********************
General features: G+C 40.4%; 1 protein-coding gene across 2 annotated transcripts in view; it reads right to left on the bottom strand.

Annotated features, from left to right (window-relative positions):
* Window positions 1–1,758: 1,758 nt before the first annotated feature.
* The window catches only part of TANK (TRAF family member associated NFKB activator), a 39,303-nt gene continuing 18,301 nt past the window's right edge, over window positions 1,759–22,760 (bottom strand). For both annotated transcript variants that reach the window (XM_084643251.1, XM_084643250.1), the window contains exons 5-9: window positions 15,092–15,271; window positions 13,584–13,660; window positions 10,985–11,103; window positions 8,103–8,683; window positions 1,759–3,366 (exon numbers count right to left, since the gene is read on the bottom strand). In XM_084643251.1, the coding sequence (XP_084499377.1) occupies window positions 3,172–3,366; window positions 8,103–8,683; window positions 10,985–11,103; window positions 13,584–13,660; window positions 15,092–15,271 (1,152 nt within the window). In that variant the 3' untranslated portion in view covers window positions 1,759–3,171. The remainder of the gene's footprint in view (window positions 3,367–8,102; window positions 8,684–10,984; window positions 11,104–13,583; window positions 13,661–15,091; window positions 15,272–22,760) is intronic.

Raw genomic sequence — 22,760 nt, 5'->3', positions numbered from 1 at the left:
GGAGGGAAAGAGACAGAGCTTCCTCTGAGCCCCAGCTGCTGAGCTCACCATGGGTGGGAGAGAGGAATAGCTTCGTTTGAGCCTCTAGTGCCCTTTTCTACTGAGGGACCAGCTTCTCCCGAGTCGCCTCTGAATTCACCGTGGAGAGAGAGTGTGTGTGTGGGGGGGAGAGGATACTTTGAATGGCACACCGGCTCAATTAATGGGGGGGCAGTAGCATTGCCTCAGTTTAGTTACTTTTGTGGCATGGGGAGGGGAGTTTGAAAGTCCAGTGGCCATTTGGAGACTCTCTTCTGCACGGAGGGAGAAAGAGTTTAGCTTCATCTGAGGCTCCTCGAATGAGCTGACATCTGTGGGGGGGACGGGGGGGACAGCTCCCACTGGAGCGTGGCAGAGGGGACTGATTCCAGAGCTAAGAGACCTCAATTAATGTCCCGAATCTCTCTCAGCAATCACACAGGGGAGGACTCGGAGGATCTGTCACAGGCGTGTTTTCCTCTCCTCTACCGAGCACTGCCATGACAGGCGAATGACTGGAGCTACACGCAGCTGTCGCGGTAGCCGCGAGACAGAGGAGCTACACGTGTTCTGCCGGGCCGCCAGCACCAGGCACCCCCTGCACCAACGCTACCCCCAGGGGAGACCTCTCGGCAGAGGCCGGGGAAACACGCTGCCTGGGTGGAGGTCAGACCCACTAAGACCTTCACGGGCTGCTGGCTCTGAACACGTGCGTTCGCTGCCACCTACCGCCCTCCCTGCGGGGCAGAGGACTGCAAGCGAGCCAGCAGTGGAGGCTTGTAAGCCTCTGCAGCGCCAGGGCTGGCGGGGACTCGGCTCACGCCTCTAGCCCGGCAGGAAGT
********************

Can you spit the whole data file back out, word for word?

General features: G+C 40.4%; 1 protein-coding gene across 2 annotated transcripts in view; it reads right to left on the bottom strand.

Annotated features, from left to right (window-relative positions):
* Window positions 1–1,758: 1,758 nt before the first annotated feature.
* The window catches only part of TANK (TRAF family member associated NFKB activator), a 39,303-nt gene continuing 18,301 nt past the window's right edge, over window positions 1,759–22,760 (bottom strand). For both annotated transcript variants that reach the window (XM_084643251.1, XM_084643250.1), the window contains exons 5-9: window positions 15,092–15,271; window positions 13,584–13,660; window positions 10,985–11,103; window positions 8,103–8,683; window positions 1,759–3,366 (exon numbers count right to left, since the gene is read on the bottom strand). In XM_084643251.1, the coding sequence (XP_084499377.1) occupies window positions 3,172–3,366; window positions 8,103–8,683; window positions 10,985–11,103; window positions 13,584–13,660; window positions 15,092–15,271 (1,152 nt within the window). In that variant the 3' untranslated portion in view covers window positions 1,759–3,171. The remainder of the gene's footprint in view (window positions 3,367–8,102; window positions 8,684–10,984; window positions 11,104–13,583; window positions 13,661–15,091; window positions 15,272–22,760) is intronic.

Raw genomic sequence — 22,760 nt, 5'->3', positions numbered from 1 at the left:
GGAGGGAAAGAGACAGAGCTTCCTCTGAGCCCCAGCTGCTGAGCTCACCATGGGTGGGAGAGAGGAATAGCTTCGTTTGAGCCTCTAGTGCCCTTTTCTACTGAGGGACCAGCTTCTCCCGAGTCGCCTCTGAATTCACCGTGGAGAGAGAGTGTGTGTGTGGGGGGGAGAGGATACTTTGAATGGCACACCGGCTCAATTAATGGGGGGGCAGTAGCATTGCCTCAGTTTAGTTACTTTTGTGGCATGGGGAGGGGAGTTTGAAAGTCCAGTGGCCATTTGGAGACTCTCTTCTGCACGGAGGGAGAAAGAGTTTAGCTTCATCTGAGGCTCCTCGAATGAGCTGACATCTGTGGGGGGGACGGGGGGGACAGCTCCCACTGGAGCGTGGCAGAGGGGACTGATTCCAGAGCTAAGAGACCTCAATTAATGTCCCGAATCTCTCTCAGCAATCACACAGGGGAGGACTCGGAGGATCTGTCACAGGCGTGTTTTCCTCTCCTCTACCGAGCACTGCCATGACAGGCGAATGACTGGAGCTACACGCAGCTGTCGCGGTAGCCGCGAGACAGAGGAGCTACACGTGTTCTGCCGGGCCGCCAGCACCAGGCACCCCCTGCACCAACGCTACCCCCAGGGGAGACCTCTCGGCAGAGGCCGGGGAAACACGCTGCCTGGGTGGAGGTCAGACCCACTAAGACCTTCACGGGCTGCTGGCTCTGAACACGTGCGTTCGCTGCCACCTACCGCCCTCCCTGCGGGGCAGAGGACTGCAAGCGAGCCAGCAGTGGAGGCTTGTAAGCCTCTGCAGCGCCAGGGCTGGCGGGGACTCGGCTCACGCCTCTAGCCCGGCAGGAAGT